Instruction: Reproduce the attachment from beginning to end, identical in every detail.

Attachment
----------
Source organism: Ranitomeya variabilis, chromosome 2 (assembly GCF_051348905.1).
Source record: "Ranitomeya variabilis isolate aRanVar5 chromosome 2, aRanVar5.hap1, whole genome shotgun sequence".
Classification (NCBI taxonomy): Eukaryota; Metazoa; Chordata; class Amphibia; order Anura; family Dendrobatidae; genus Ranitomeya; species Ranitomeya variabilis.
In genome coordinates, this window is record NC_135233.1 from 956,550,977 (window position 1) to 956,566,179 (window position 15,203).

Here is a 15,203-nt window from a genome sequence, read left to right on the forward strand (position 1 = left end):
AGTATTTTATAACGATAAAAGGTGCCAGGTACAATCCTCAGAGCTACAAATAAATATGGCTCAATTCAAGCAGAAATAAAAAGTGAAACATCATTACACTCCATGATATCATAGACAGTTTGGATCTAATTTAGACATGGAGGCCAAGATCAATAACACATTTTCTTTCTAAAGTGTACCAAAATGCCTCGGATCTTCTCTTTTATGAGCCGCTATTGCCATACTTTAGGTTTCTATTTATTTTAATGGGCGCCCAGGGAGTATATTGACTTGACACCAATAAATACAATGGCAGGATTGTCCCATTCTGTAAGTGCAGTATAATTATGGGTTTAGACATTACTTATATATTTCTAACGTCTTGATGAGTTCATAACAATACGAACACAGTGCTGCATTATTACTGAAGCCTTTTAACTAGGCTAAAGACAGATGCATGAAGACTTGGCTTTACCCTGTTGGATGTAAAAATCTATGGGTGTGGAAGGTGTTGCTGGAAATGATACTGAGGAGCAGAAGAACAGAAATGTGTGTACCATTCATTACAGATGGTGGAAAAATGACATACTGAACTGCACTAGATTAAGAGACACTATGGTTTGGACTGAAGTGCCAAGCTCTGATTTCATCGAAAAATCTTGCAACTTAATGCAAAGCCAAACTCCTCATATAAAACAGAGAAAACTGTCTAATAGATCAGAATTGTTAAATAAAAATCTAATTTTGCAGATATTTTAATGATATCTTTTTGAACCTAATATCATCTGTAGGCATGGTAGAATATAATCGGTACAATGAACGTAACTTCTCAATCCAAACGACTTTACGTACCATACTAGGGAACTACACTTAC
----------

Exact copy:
Source organism: Ranitomeya variabilis, chromosome 2 (assembly GCF_051348905.1).
Source record: "Ranitomeya variabilis isolate aRanVar5 chromosome 2, aRanVar5.hap1, whole genome shotgun sequence".
Classification (NCBI taxonomy): Eukaryota; Metazoa; Chordata; class Amphibia; order Anura; family Dendrobatidae; genus Ranitomeya; species Ranitomeya variabilis.
In genome coordinates, this window is record NC_135233.1 from 956,550,977 (window position 1) to 956,566,179 (window position 15,203).

Here is a 15,203-nt window from a genome sequence, read left to right on the forward strand (position 1 = left end):
AGTATTTTATAACGATAAAAGGTGCCAGGTACAATCCTCAGAGCTACAAATAAATATGGCTCAATTCAAGCAGAAATAAAAAGTGAAACATCATTACACTCCATGATATCATAGACAGTTTGGATCTAATTTAGACATGGAGGCCAAGATCAATAACACATTTTCTTTCTAAAGTGTACCAAAATGCCTCGGATCTTCTCTTTTATGAGCCGCTATTGCCATACTTTAGGTTTCTATTTATTTTAATGGGCGCCCAGGGAGTATATTGACTTGACACCAATAAATACAATGGCAGGATTGTCCCATTCTGTAAGTGCAGTATAATTATGGGTTTAGACATTACTTATATATTTCTAACGTCTTGATGAGTTCATAACAATACGAACACAGTGCTGCATTATTACTGAAGCCTTTTAACTAGGCTAAAGACAGATGCATGAAGACTTGGCTTTACCCTGTTGGATGTAAAAATCTATGGGTGTGGAAGGTGTTGCTGGAAATGATACTGAGGAGCAGAAGAACAGAAATGTGTGTACCATTCATTACAGATGGTGGAAAAATGACATACTGAACTGCACTAGATTAAGAGACACTATGGTTTGGACTGAAGTGCCAAGCTCTGATTTCATCGAAAAATCTTGCAACTTAATGCAAAGCCAAACTCCTCATATAAAACAGAGAAAACTGTCTAATAGATCAGAATTGTTAAATAAAAATCTAATTTTGCAGATATTTTAATGATATCTTTTTGAACCTAATATCATCTGTAGGCATGGTAGAATATAATCGGTACAATGAACGTAACTTCTCAATCCAAACGACTTTACGTACCATACTAGGGAACTACACTTAC